In Search of Hannah Crafts: Critical Essays on The Bondwoman's Narrative

Overview

Three years ago, Henry Louis Gates, Jr. discovered an unpublished manuscript, The Bondwoman's Narrative, By Hannah Crafts, A Fugitive Recently Escaped From North Carolina, which turned out to be the first novel by a female African-American slave ever found, and possibly the first novel written by a black women anywhere. The Bondwoman's Narrative was published in 2002. In Search of Hannah Crafts now brings together twenty-two authorities on African-American studies to examine such issues as authenticity, and the ...
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Overview

Three years ago, Henry Louis Gates, Jr. discovered an unpublished manuscript, The Bondwoman's Narrative, By Hannah Crafts, A Fugitive Recently Escaped From North Carolina, which turned out to be the first novel by a female African-American slave ever found, and possibly the first novel written by a black women anywhere. The Bondwoman's Narrative was published in 2002. In Search of Hannah Crafts now brings together twenty-two authorities on African-American studies to examine such issues as authenticity, and the history and criticism of this unique novel, including Nina Baym, Jean Fagan Yellin, William Andrews, Lawrence Buell, Karen Sanchez-Eppler and Shelley Fisher-Fishkin. The Bondwoman's Narrative will take its place in the African-American canon, and In Search of Hannah Crafts is the book that scholars and students of African-American Studies, of women writers, and of slavery, need to have to understand this unprecedented historical and literary event.
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Editorial Reviews

Library Journal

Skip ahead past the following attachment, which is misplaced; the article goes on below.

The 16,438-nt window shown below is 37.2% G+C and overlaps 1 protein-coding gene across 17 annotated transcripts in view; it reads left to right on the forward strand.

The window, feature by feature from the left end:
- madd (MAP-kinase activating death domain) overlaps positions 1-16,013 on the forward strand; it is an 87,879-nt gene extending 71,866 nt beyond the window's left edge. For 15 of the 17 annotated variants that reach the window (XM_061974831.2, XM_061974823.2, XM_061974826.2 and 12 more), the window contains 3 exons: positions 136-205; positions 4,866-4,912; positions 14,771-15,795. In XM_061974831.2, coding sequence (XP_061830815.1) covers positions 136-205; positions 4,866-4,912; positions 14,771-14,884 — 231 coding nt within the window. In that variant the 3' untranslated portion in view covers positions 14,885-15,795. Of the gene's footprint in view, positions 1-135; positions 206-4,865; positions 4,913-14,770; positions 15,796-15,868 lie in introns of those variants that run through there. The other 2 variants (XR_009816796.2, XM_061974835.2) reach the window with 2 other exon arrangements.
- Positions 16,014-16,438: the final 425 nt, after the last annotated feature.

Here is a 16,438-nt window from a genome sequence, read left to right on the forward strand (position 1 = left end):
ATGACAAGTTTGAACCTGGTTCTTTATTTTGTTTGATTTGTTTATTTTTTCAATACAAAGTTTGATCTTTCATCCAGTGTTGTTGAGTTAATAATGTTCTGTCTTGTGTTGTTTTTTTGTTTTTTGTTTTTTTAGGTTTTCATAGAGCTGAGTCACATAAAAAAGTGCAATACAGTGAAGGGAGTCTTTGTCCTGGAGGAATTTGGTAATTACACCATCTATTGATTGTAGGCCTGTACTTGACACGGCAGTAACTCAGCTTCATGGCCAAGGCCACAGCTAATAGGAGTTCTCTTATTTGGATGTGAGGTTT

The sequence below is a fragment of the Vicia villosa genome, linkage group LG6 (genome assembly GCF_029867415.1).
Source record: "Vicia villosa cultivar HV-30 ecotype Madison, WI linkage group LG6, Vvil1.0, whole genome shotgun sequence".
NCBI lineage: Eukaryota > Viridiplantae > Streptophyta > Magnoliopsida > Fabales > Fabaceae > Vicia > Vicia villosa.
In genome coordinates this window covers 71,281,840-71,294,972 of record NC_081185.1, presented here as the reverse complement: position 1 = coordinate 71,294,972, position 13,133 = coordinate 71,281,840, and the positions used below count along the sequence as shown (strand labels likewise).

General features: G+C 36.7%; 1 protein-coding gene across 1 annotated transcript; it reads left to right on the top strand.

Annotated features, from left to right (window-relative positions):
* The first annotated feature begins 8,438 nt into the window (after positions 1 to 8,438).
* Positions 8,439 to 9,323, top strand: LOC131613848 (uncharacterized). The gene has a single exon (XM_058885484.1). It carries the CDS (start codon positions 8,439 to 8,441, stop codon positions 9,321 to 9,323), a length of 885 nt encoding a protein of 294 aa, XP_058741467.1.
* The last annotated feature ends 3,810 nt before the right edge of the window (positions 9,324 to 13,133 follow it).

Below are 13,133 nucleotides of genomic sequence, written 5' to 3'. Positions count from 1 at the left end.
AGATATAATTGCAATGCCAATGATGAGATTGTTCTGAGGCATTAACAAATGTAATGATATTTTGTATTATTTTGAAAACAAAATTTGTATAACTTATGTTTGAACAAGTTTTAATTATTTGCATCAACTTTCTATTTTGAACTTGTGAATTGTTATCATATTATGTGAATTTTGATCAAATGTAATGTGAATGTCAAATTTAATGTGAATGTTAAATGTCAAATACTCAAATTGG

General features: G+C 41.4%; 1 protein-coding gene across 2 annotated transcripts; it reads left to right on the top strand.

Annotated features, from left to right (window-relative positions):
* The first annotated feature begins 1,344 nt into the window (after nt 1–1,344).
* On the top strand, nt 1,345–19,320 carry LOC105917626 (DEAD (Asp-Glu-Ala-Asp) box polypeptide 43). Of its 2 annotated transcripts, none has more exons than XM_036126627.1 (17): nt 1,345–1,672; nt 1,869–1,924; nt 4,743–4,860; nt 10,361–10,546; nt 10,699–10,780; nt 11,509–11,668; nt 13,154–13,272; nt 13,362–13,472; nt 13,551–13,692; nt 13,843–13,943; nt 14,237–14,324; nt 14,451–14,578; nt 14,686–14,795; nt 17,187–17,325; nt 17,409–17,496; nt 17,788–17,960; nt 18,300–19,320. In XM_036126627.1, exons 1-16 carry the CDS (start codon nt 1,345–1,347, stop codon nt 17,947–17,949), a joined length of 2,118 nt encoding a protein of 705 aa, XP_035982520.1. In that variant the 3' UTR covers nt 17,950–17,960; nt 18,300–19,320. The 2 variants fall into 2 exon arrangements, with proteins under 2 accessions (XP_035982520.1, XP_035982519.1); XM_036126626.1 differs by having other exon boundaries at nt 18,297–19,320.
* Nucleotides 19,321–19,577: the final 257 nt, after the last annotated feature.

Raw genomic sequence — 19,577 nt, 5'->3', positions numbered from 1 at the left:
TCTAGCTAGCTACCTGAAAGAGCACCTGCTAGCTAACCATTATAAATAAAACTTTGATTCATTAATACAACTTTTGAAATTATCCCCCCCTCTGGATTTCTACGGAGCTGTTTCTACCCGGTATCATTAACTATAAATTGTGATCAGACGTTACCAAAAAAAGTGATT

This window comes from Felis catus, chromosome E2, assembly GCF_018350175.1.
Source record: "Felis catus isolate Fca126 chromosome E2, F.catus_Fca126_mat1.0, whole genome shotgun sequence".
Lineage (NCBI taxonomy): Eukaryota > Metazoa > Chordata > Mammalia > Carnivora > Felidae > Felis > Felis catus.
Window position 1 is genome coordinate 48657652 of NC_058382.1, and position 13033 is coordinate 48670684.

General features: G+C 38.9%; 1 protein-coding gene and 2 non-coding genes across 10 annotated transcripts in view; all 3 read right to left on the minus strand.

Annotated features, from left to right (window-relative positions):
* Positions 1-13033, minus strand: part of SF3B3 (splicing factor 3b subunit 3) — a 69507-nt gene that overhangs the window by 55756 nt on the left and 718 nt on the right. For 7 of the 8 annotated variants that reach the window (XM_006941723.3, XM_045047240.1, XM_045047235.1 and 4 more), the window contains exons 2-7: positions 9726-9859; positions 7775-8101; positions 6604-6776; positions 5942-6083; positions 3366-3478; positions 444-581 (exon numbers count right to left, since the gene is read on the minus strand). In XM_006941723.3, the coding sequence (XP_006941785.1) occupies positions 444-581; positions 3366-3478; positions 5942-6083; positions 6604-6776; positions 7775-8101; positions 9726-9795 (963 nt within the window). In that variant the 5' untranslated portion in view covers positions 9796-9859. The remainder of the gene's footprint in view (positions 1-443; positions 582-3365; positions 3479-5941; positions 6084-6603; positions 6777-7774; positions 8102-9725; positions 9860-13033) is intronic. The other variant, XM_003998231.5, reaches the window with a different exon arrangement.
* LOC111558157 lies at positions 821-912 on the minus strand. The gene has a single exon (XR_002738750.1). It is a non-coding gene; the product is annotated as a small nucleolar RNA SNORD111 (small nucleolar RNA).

The manuscript of Hannah Crafts's The Bondwoman's Narrative-reputedly the first novel by a female African American slave ever found-was discovered two years ago by eminent African American studies scholar Gates Jr. This collection of critical essays on the novel, edited by Gates and Robbins (director, Black Periodic Literature Project, W.E.B. DuBois Inst., Harvard) is a significant contribution to slave narrative and early American literature scholarship. Grouped into five categories, the essays explore the place of the novel in the literary marketplace, particularly within the genres of the slave narrative, the sentimental novel, and the Gothic novel; the novel's relationship with canonical texts like Bleak House and Jane Eyre; the theological, legal, moral, and cultural contexts of pre-Civil War American life as reflected in the novel; the novel's position in the emerging subgenre of African American Gothic; and Hannah Craft's own identity. The contributors, well-known authorities on African American studies (e.g., Nina Baym, Jean Fagan Yellin, William Andrews, and Lawrence Buell), argue that Crafts's novel is at once art and chronicle, containing both a fairy-tale ending and historical facts. They also hold that the novel has changed our view of antebellum literature because it reveals the real conditions of servitude and negritude. Essential for all African American collections.-Aparna Zambare, Central Michigan Univ. Libs., Mount Pleasant Copyright 2004 Reed Business Information.